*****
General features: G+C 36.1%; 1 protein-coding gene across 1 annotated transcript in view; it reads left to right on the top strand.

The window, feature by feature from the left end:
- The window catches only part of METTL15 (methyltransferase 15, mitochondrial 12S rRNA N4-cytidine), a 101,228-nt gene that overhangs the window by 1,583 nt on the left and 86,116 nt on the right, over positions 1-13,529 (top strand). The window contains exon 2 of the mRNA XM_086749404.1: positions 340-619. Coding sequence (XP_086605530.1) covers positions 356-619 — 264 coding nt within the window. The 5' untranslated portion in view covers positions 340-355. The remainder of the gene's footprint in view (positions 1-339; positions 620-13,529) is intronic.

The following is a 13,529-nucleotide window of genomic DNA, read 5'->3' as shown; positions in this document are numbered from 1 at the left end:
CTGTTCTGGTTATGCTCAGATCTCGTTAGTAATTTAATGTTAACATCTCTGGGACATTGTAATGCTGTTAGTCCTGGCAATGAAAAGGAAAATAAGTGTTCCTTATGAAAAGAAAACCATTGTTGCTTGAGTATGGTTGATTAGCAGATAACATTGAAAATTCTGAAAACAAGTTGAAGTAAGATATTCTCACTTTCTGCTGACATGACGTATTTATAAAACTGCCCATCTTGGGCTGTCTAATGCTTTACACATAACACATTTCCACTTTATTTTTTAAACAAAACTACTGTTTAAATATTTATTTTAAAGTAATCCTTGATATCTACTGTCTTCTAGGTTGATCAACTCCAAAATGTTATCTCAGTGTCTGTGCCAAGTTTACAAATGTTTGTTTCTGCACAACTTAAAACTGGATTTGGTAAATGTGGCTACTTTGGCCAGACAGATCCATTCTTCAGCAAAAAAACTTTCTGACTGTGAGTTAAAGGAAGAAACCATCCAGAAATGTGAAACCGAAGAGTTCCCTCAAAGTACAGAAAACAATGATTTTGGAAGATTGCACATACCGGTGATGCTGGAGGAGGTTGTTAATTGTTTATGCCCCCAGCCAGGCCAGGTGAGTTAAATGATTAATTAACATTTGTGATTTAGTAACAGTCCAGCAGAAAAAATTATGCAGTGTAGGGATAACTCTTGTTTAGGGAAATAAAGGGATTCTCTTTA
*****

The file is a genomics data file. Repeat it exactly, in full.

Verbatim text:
General features: G+C 36.1%; 1 protein-coding gene across 1 annotated transcript in view; it reads left to right on the top strand.

The window, feature by feature from the left end:
- The window catches only part of METTL15 (methyltransferase 15, mitochondrial 12S rRNA N4-cytidine), a 101,228-nt gene that overhangs the window by 1,583 nt on the left and 86,116 nt on the right, over positions 1-13,529 (top strand). The window contains exon 2 of the mRNA XM_086749404.1: positions 340-619. Coding sequence (XP_086605530.1) covers positions 356-619 — 264 coding nt within the window. The 5' untranslated portion in view covers positions 340-355. The remainder of the gene's footprint in view (positions 1-339; positions 620-13,529) is intronic.

The following is a 13,529-nucleotide window of genomic DNA, read 5'->3' as shown; positions in this document are numbered from 1 at the left end:
CTGTTCTGGTTATGCTCAGATCTCGTTAGTAATTTAATGTTAACATCTCTGGGACATTGTAATGCTGTTAGTCCTGGCAATGAAAAGGAAAATAAGTGTTCCTTATGAAAAGAAAACCATTGTTGCTTGAGTATGGTTGATTAGCAGATAACATTGAAAATTCTGAAAACAAGTTGAAGTAAGATATTCTCACTTTCTGCTGACATGACGTATTTATAAAACTGCCCATCTTGGGCTGTCTAATGCTTTACACATAACACATTTCCACTTTATTTTTTAAACAAAACTACTGTTTAAATATTTATTTTAAAGTAATCCTTGATATCTACTGTCTTCTAGGTTGATCAACTCCAAAATGTTATCTCAGTGTCTGTGCCAAGTTTACAAATGTTTGTTTCTGCACAACTTAAAACTGGATTTGGTAAATGTGGCTACTTTGGCCAGACAGATCCATTCTTCAGCAAAAAAACTTTCTGACTGTGAGTTAAAGGAAGAAACCATCCAGAAATGTGAAACCGAAGAGTTCCCTCAAAGTACAGAAAACAATGATTTTGGAAGATTGCACATACCGGTGATGCTGGAGGAGGTTGTTAATTGTTTATGCCCCCAGCCAGGCCAGGTGAGTTAAATGATTAATTAACATTTGTGATTTAGTAACAGTCCAGCAGAAAAAATTATGCAGTGTAGGGATAACTCTTGTTTAGGGAAATAAAGGGATTCTCTTTA